Ontario landlords want to the right to ban recreational marijuana use in rental units, potentially leaving many marijuana users with few places to smoke.
Announced in the fall, legislation states that marijuana will only be allowed in private residences, banning its use in workplaces and public spaces. Medical marijuana will be permitted but only in areas where cigarette smoking is allowed.
Landlords argue that since buildings are not airtight, the smell of the smoke will enter other units, thereby infringing on tenants' right to clean air. Further, some claim that it would cost between $5,000 and $6,000 to remove the smell of marijuana from a unit.
Margaret Capes, adjunct professor of law at Western University, stated the province will not be able to change the existing Residential Tenancies Act to allow landlords to ban marijuana in current leases.
“A lease is a contract, and a contract is willingly entered into by two parties,” Capes said. “If existing tenants entered a lease and the lease doesn’t say they are prohibited from using medical or non-medical marijuana, then there should be no reason why they are disallowed.”
Capes says that if the province was to impose a new law in the middle of the existing leases, it could be challenged in court. Students should be aware that if there is no clause in their lease that bans smoking marijuana, then they are free to do so.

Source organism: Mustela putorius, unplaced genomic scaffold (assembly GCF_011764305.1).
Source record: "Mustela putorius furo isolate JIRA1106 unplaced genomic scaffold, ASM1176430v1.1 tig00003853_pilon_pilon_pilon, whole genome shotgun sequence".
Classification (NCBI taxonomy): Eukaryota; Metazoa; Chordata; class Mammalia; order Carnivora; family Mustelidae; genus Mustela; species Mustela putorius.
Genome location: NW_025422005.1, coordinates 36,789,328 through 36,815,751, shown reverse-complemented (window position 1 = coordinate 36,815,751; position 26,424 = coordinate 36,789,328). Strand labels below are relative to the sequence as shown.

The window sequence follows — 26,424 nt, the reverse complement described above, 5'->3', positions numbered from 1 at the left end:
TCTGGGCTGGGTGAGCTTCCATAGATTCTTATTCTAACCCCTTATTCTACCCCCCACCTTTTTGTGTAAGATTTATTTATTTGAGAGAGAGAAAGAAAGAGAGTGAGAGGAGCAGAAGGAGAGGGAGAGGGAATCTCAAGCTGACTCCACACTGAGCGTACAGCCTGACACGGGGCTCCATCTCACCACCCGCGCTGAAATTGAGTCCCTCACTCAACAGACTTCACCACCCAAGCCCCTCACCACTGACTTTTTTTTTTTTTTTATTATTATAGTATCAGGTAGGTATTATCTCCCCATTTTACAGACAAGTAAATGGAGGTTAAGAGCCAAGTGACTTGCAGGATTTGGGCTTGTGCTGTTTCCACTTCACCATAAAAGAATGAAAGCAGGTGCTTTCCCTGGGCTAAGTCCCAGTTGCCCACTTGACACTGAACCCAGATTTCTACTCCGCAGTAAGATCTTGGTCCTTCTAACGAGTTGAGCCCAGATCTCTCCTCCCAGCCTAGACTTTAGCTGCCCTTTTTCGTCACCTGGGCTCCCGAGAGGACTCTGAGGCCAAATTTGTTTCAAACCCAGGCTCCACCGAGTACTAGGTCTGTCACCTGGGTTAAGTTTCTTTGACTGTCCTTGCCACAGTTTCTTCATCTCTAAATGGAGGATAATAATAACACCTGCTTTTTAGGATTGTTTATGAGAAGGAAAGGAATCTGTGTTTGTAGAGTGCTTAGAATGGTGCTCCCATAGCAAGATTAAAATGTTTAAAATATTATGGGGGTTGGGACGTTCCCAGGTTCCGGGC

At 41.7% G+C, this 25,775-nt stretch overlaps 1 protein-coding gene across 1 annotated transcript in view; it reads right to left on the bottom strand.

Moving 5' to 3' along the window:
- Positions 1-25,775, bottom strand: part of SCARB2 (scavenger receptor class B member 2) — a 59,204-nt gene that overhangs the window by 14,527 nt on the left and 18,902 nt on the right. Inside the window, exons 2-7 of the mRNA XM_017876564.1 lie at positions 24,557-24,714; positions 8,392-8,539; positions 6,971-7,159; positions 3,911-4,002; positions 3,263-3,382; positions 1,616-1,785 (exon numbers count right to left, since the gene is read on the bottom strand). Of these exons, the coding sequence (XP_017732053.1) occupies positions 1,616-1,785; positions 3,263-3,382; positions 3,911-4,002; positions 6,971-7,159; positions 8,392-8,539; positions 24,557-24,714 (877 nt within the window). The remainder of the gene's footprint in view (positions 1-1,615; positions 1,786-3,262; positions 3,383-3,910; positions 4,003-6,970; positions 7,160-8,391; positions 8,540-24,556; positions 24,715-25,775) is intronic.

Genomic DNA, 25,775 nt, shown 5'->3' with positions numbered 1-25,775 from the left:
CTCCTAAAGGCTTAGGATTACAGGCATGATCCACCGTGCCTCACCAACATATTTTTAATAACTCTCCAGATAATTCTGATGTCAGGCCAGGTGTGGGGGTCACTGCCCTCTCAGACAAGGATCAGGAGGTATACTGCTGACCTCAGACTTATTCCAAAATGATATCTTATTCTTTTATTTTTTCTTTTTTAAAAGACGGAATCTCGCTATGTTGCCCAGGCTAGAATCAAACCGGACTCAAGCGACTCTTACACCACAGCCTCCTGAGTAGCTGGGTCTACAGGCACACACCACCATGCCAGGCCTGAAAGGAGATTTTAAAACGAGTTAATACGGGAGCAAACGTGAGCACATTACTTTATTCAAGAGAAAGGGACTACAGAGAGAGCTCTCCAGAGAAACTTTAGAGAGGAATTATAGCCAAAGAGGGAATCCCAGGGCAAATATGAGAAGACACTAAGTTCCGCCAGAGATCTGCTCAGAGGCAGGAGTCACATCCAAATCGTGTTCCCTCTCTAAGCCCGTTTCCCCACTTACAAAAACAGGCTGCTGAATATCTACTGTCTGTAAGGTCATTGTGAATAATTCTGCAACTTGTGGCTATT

However, landlords could ban smoking in a building pending complaints from other residents. Legally, medicinal marijuana would have to be exempt.
“There is the potential for a human rights complaint if a building was to ban medicinal marijuana,” Capes said. “When it comes to the rights of a medicinal marijuana user versus the right of a tenant to clean air, the human rights tribunal will need to make a decision to decide which right is more important."
Jim Murphy, president and CEO of the Federation of Rental-Housing Providers of Ontario, argues that this issue is mostly between neighbours.
“Smoking is the number one cause of disputes between tenants,” Murphy said.
Sensitivity, asthma and allergies to smoke cause big issues among tenants in a building. The Landlord and Tenant Board has upheld that banning smoking cigarettes in a building is legal, but marijuana's pending legalization complicates the issue.
Murphy urges tenants to use edible marijuana within residences to respect their neighbors.
John Dickie, president of the Canadian Federation of Apartment Associations, argues that the province's new law banning smoking in public areas forces smokers into their residences, which creates the problem for landlords.
“We think the province should allow smoking in more common areas, pot lounges and provide places where people can smoke,” Dickie said.
Recreational marijuana use will be legalized in Canada by July.